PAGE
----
By Andy Dabilis
The arrest of a 27-year-old man in Greece for mocking a long-dead monk revered by many, and a protest against an American play that extremists and religious groups said portrays Jesus and his disciples as gay, have agitated a fervour over Greece’s laws prohibiting blasphemy.
With fines up to 3,000 euros and imprisonment up to two years, Greece’s blasphemy penalties have rarely been invoked, but critics said police have been pushed by the neo-Nazi and ultra-religious Golden Dawn party to crack down on those it believes offend God and the Greek Orthodox Church.
Recent arrests and protests have brought religion to the forefront in a country that is one of the few in Europe with a state-recognised religion. More than 90 percent of Greeks identify themselves as Greek Orthodox.
“Golden Dawn traded upon the religious feeling and the religious beliefs of some people in order to make noise and gain some more votes trying to present themselves as the protectors of the Christian faith,” Alexandros Sakellariou, a member of the Hellenic League for Human Rights, told SETimes.
A Golden Dawn-led protest against the play “Corpus Christi,” by American playwright Terrence McNally, and death threats against a Greek cleric who spoke out against the demonstration, have provoked dismay and praise. The Greek Orthodox Church hierarchy condemned the play, but has not released any further statement. Police in June arrested three actors for appearing in it and charged them with blasphemy.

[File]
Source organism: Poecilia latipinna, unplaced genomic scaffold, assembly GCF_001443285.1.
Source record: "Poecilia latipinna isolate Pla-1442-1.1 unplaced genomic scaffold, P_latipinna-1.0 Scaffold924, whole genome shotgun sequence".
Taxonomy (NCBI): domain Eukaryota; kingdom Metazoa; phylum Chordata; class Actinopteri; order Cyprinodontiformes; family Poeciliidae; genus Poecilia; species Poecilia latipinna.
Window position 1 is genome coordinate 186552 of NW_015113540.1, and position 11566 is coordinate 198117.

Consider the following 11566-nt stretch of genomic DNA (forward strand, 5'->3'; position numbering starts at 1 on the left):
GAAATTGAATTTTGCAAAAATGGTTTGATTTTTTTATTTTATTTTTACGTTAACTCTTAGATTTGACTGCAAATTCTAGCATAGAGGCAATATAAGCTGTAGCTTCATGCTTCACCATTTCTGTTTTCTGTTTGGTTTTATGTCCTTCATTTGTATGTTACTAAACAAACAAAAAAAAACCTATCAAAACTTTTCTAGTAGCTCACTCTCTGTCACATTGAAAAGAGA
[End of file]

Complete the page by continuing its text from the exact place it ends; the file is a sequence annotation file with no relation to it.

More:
The recent arrest of an unidentified man who used his Facebook page to parody a monk named Elder Paisios as “pastitsio,” a creamy Greek dish that resembles lasagna, set off criticism that it was orchestrated by Golden Dawn. Police said they made the arrest after complaints from various parts of the world reached the electronic crimes squad.
Golden Dawn’s protests come as Greeks are suffering a crushing economic crisis and the party’s anti-immigrant, anti-Semitic, anti-gay, anti-austerity, ultra-religious stance has propelled it into third place in polls.
“These people have a political motivation,” Emmanuel Perselis, professor of theory and practice of Christian religious education at the University of Athens, told SETimes. “They want to profit on the electorate, which comes from Christian fundamentalist backgrounds.”
The party’s spokesman, who has had his parliamentary immunity stripped for being implicated in an armed robbery, was not available for comment.
The European Humanist Federation noted that Greece, Ireland and Poland are the only EU countries where blasphemy laws may lead to prosecution, fines and imprisonment, and urged a change in the law.
“There is no fundamental right not to be offended in one’s religious feelings. Churches and religious groups should accept criticism, just as every group in society,” the organisation said.
Ari Caratzas, who runs publishing houses in New York and Athens that specialise in religious works, told SETimes that, “While the blasphemy laws are on the books, I was taken aback that they were actually used.”
At Parousia, a store in the tourist area of Athens that specializes in icons, the owner Tasos Nioras said the blasphemy protests were “a political mistake” and feared Greeks had forgotten their heritage.
“In the theaters of ancient Greece they could say anything they wanted about the gods,” he told SETimes. “You only make it worse when you criticise these things.”
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